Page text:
And because of the need to find strike-replacement workers fast, Temple asked the company to verify only the last two jobs held by each applicant. So even though Kwiatkowski listed his Pittsburgh job on his resume, no one called the hospital for a reference.
In Kansas, which in 2010 became the last state to license Kwiatkowski, the Board of Healing Arts verified his education, national certification and other state licenses, but not his work history, said the agency's lawyer, Kelli Stevens.
In the section of his application detailing previous jobs, he left out nine hospitals, including the two that fired him for suspected drug abuse. He answered "no" to a long list of questions about misconduct, saying he had never been disciplined or used illegal drugs.
He also asked the state to waive its requirement that he send a photocopy of his American Registry of Radiologic Technologists identification card. He claimed that his wallet had recently been stolen and complained in a rambling email about having trouble getting a school he attended to send proof of his degree.
Cook, the spokesman for the American Registry of Radiologic Technologists, said Kwiatkowski's case underscores the need for a national database of disciplinary actions.
The agency has about 315,000 technicians registered with it. It handles about 3,000 complaints per year. Last year, it issued 222 public sanctions for misconduct that ranged from criminal convictions to failure to follow professional standards.
"If ARRT had more access to information held by state agencies, employers and others, we believe this number would be higher," Cook said.
Things finally began to unravel for Kwiatkowski in New Hampshire, where a temporary stint at Exeter Hospital starting in April 2011 turned into a permanent job in a cardiac catheterization lab. A co-worker complained that she saw Kwiatkowski acting strangely and sweating, with bloodshot eyes. He was sent home after saying his aunt had died.
Another co-worker said he once saw him with white foam around his mouth. Others told of him shaking, sweating through his scrubs and frequently running off sick to the bathroom, sometimes in the middle of a procedure. A patient's relative discovered a fentanyl syringe in a public bathroom.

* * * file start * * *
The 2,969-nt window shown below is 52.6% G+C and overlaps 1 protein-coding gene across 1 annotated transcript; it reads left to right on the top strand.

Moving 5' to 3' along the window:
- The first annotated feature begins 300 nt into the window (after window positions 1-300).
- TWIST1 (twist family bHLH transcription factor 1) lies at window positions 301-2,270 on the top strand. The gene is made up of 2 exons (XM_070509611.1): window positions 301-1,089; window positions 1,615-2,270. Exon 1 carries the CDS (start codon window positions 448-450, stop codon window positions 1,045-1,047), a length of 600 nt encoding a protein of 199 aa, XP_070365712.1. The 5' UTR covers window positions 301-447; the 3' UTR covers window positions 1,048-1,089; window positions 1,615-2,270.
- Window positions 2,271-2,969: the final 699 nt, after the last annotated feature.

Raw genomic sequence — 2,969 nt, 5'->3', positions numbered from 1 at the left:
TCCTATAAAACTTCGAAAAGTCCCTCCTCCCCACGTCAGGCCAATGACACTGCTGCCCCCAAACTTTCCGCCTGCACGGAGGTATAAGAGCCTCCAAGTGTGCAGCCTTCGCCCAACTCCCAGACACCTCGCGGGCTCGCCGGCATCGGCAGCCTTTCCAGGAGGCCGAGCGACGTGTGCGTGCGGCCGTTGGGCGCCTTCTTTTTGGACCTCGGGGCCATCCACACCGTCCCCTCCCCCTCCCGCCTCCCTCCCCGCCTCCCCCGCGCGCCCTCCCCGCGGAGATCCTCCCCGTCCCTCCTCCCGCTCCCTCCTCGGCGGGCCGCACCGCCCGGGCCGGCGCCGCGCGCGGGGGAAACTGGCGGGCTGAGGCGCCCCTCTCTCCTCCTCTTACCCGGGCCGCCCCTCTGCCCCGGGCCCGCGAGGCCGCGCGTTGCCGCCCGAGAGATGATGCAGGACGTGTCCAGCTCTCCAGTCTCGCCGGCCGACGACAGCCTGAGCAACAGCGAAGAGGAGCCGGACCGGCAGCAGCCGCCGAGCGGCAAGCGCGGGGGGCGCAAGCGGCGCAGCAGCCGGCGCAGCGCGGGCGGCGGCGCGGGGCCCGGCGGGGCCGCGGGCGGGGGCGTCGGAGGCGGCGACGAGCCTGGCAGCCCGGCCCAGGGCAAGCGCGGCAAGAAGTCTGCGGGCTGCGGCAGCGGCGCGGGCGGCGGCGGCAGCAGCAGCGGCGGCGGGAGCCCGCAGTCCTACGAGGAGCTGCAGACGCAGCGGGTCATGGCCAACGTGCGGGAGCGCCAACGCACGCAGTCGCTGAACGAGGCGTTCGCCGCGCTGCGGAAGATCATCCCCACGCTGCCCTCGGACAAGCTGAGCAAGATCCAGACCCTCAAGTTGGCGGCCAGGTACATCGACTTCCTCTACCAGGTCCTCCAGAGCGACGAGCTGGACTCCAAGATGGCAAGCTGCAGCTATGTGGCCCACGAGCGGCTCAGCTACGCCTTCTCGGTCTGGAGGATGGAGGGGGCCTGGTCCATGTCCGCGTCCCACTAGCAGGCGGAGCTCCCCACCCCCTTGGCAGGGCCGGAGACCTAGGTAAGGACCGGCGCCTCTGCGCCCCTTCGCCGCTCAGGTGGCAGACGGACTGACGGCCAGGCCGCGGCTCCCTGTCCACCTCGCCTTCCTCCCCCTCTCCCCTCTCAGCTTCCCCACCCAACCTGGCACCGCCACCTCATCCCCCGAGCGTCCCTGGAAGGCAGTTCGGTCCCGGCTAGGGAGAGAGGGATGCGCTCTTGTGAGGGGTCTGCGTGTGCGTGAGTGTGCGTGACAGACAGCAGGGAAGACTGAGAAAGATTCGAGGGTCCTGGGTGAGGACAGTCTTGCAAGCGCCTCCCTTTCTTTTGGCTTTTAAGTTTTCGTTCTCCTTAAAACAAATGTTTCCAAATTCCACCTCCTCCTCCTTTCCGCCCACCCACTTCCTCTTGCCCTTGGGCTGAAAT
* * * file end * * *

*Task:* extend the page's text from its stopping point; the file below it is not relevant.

In April, Kwiatkowski was charged with leaving the scene of an accident after he backed into a car and drove away.
In May, three doctors simultaneously reported that patients recently treated in the catheterization lab had tested positive for hepatitis C. Within days, Kwiatkowski was also identified as having hepatitis C, and he was suspended as the state began investigating.
In July, police in Massachusetts said they found him intoxicated in a hotel room with a suicide note. He was arrested soon after.
Laboratory testing found that 31 patients had a strain of the hepatitis C virus matching the one Kwiatkowski carried, health authorities said. It isn't clear when he contracted hepatitis C. Prosecutors said in court papers that they have evidence he tested positive at least as far back as 2010. Michigan officials said he tested negative in 2006.
In response to the AP story, Exeter Hospital on Tuesday called for mandatory disclosure by health care facilities about problem workers. The hospital said there should be a national registry system covering all workers providing patient care, and hospitals that share information should be protected from employment lawsuits.
Also Tuesday, the University of Pittsburgh Medical Center said it sent letters to about 2,000 patients who may have been exposed to hepatitis C by the former medical worker. The hospital said the letters were not in response to the AP story.
Kwiatkowski's license in New York is still listed on a state website as active and in good standing.
David B. Caruso reported from New York. Associated Press writers Eric Tucker in Washington, Paul Davenport in Phoenix and Ed White and Mike Householder in Detroit contributed to this report, as did AP researcher Jennifer Farrar in New York.